*This is the first in a four-part series about steel used in rigging supplies and rigging hardware.
Steel isn’t a cut and dry subject like many people tend to believe. While most think of steel as a single strong metal and that’s it, the truth is there are three common types of steel seen in the rigging industry alone: carbon steel, alloy steel, and stainless steel. While having three might not sound complicated at all, they break down and separate even more.
So what exactly is carbon steel?
Carbon steel is the most common type of steel by far and that’s not just in the industry. Carbon steel is the most widely produced steel in the world. Any steel that has .12% to 2.0% carbon added is able to be classified as carbon steel. The particular type of carbon steel most likely used in construction or industry will depend directly on what your needs are.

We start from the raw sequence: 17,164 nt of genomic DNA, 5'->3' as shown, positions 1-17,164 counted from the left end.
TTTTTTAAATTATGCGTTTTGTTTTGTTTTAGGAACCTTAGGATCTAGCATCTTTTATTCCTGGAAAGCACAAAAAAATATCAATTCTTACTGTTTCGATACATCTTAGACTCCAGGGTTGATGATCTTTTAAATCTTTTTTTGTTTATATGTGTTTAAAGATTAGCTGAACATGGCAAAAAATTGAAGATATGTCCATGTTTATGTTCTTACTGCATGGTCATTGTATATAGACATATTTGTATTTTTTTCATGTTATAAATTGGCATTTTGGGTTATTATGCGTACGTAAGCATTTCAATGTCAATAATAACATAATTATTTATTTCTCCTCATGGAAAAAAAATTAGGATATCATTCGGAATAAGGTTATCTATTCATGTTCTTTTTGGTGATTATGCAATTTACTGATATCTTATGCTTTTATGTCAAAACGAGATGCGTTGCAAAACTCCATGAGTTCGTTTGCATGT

There are four types of carbon steel:
1. Hot dipped galvanized
3. Self colored
Hot dipped galvanized steel
This type of carbon steel is the most common form of coating on any US Cargo Control rigging items such as rigging shackles. You can tell this type of steel because it tends to have a rough look. The zinc coating is not smooth or precise. However that coating also allows it to last a very long time. On the plus side this helps prevent structural decay, can last up to 70 years, and is cheaper than stainless steel. The cons? This won’t last in salt water and the zinc can react differently in some environments making it less than ideal.
Self colored refers to a plain carbon steel that has a very thin coating of protectant applied at a factory. The plating allows for a specific color or set of colors to then be added on. This plating doesn’t affect the strength at all but it does protect from rust as well as sets it up to be painted in custom colors. This is actually a pretty common choice.
This type of steel is also commonly referred to as anodized steel or electro-galvanized steel, so if you hear either of these two, it’s referring to the same thing. This is another way of combining zinc with steel, but this is a more controlled process that allows for a much smoother and clean finish. It looks and feels better, but the downside is that the zinc doesn’t last as long compared to being galvanized.